Starbucks Is Sued When a WeHo Location Declines Cash Back on a Gift Card

Starbucks gift card

The Starbucks Corp. is being sued by a customer who alleges the coffee shop chain in 2019 wrongfully denied him a $1.70 cash redemption for the balance on his gift card at one of store inside the Pavilion’s grocery store in West Hollywood, maintaining the company was obligated to do so by law.

Robert Paskey’s Los Angeles Superior Court lawsuit seeks compensatory and punitive damages as well as a court order that Starbucks provide cash redemptions for gift cards having a balance of less than $10.

A Starbucks representative did not immediately reply to a request for comment on the suit filed Thursday.

Paskey went to the location at 8951 Santa Monica Boulevard on Dec. 26 and a clerk there denied him his request for the $1.70 cash redemption on his gift card, telling him the sales software system did not provide for cash redemptions on card balances of less than $10, the suit states.

Other Starbucks stores in California have the same practice, and the writing on the back of company’s cards states that gift cards are not redeemable for cash “unless otherwise required by law,” the suit states.

“But no relevant laws are identified informing consumers that gift cards with balances of less than $10 are, in fact, redeemable for cash in California,” the suit states.

Paskey is seeking class-action status for his suit. His court papers state that the number of Starbucks gift cards in circulation with balances less than $10 is “quite large.”

The Starbucks website states that cash redemptions for cards with less than a $10 balance can be obtained online, but a request must be made, and a wait of seven to 10 days is required, the suit states. However, the policy is not posted in stores or on the back of gift cards so as to better inform patrons, the suit states.

Consumers should not have to undertake “independent online research projects” to determine their rights regarding Starbucks gift cards, according to the suit.

The online cash redemption policy was implemented by Starbucks last September, a month after the expiration of a 2009 injunction issued by a Shasta County judge mandating that customers be permitted to obtain card cash balances of less than $10 in stores and that a notice of their rights be conspicuously posted at the locations, according to the suit.

“It therefore appears that Starbucks will not comply with (the state Civil Code) unless explicitly required to do so by court order…,” the suit states.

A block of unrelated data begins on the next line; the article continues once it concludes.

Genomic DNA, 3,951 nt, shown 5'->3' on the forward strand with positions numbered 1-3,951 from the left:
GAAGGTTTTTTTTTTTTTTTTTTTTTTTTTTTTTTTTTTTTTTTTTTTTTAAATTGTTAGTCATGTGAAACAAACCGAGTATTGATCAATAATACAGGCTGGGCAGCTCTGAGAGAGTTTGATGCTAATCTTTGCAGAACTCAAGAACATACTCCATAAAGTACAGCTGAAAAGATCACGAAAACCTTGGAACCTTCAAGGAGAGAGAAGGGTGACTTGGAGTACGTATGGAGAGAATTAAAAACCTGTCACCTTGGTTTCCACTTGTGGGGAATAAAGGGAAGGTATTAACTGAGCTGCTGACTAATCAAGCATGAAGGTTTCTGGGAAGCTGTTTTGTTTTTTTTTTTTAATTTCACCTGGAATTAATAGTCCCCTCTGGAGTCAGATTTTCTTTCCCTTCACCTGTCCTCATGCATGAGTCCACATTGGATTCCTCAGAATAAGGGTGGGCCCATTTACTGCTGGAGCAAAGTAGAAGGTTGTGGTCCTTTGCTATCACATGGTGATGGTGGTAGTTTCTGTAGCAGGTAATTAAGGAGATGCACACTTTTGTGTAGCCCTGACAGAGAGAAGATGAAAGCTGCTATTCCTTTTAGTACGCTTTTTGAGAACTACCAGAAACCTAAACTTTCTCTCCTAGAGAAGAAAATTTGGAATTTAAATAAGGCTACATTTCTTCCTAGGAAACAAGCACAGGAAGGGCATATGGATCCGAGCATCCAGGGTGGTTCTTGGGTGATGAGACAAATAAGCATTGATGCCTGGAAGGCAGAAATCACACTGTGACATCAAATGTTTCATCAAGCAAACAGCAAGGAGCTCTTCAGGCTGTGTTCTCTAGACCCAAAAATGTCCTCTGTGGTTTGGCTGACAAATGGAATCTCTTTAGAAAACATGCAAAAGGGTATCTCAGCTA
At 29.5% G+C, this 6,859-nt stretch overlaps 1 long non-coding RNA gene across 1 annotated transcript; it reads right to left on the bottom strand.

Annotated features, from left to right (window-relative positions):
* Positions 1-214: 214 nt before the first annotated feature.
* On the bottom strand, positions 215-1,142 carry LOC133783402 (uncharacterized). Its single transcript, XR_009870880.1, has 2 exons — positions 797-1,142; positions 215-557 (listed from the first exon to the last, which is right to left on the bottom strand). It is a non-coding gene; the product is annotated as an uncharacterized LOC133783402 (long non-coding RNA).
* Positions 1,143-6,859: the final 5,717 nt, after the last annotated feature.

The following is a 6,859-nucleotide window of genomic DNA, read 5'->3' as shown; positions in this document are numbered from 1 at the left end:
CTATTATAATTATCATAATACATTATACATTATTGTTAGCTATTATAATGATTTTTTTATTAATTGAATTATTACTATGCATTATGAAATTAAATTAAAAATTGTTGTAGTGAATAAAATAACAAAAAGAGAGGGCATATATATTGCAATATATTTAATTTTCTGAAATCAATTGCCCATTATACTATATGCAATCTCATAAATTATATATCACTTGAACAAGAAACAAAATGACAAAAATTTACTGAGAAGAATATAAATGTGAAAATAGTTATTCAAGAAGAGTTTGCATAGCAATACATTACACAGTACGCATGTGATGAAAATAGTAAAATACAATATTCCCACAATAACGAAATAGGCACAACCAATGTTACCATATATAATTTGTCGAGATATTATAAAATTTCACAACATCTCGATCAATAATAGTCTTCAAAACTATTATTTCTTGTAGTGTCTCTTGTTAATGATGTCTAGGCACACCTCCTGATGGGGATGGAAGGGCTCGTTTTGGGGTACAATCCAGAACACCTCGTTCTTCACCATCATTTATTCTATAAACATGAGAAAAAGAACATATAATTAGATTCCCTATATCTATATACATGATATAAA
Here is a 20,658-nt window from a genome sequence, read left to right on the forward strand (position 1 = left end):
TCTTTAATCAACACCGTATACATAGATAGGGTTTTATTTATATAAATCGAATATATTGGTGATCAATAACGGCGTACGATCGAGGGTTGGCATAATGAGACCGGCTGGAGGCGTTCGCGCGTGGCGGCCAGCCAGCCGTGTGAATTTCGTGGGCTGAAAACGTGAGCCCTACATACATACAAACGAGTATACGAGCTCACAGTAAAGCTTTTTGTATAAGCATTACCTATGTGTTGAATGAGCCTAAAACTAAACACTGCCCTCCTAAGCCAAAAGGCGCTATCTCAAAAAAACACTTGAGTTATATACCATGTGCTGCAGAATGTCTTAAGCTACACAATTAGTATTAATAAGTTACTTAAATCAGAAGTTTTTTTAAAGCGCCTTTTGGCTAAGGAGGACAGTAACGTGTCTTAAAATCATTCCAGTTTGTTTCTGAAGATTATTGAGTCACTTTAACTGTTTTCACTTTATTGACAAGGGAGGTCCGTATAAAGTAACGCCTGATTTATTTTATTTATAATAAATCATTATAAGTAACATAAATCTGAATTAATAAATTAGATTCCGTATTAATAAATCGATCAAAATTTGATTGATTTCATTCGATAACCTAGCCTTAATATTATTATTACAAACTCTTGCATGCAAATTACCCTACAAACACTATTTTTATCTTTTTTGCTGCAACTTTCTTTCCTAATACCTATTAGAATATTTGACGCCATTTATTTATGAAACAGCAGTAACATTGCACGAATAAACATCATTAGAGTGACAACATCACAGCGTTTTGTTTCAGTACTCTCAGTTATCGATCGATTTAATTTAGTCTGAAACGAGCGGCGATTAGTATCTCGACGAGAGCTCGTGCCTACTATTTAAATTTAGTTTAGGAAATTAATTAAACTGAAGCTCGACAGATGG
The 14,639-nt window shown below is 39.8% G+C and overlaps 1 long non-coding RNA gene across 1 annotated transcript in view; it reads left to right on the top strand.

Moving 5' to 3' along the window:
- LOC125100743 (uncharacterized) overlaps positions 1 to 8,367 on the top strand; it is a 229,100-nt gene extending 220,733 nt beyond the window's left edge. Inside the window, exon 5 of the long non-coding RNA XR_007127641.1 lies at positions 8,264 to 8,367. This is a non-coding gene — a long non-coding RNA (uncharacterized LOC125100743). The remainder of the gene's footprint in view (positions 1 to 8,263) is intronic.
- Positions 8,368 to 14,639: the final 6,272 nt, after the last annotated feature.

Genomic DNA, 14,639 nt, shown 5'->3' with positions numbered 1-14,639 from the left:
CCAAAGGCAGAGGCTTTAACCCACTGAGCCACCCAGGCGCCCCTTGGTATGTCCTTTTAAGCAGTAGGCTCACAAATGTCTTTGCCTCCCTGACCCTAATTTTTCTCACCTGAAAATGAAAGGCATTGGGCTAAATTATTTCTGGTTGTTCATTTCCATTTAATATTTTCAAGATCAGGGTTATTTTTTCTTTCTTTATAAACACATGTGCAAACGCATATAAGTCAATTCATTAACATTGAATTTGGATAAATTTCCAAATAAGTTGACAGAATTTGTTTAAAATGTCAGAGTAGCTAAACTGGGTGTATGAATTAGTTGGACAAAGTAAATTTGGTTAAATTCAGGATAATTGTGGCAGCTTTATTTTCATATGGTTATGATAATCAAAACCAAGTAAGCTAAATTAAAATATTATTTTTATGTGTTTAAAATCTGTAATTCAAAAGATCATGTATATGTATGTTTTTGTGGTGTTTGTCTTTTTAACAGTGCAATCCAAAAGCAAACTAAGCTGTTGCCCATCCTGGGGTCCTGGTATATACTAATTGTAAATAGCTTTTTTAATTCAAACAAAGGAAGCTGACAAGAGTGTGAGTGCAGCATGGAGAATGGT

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Cool Guy 420SteveJason K.Alan Strasburgcarleton cronin Recent comment authors

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Steve
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Steve

This will be thrown out of court, as Starbucks does not use their own point of sale (cash register) system inside supermarket locations.

In this case, Albertsons, Pavilions’ corporate parent provides the point of sale (enabling customers to use their club cards).

All the lazy litigant had to do was walk a few yards to the stand alone Starbucks on the other end of the property to get his windfall.

Jason K.
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Jason K.

What a stupid lawsuit. Something has to be done about these ridiculous class action lawsuits.

Alan Strasburg
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Alan Strasburg

It’s sad when the plaintiff’s bar exercises its muscle on such frivolous and abusive lawsuits. The plaintiff’s bar is our last vestige of justice when consumers are wronged. No consumer has been wronged in this case. What state bar admitted this lawyer?

Cool Guy 420
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Cool Guy 420

California

carleton cronin
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Perhaps the “barista” couldn’t count backwards to make change, anyhow. Ah, Progress.

Benjamin
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Benjamin

Silly, Starbucks will make light work of this case. The company made it very clear months ago that the policy was changing to online only. What this person doesn’t see is why this rule came into place. The countless credit card number stealing and racking up gift cards on victims and then cashing them out in stores. The group doing the scamming were also a very violent and harassing group of characters. Many Starbucks workers have been attacked verbally and physically by these people.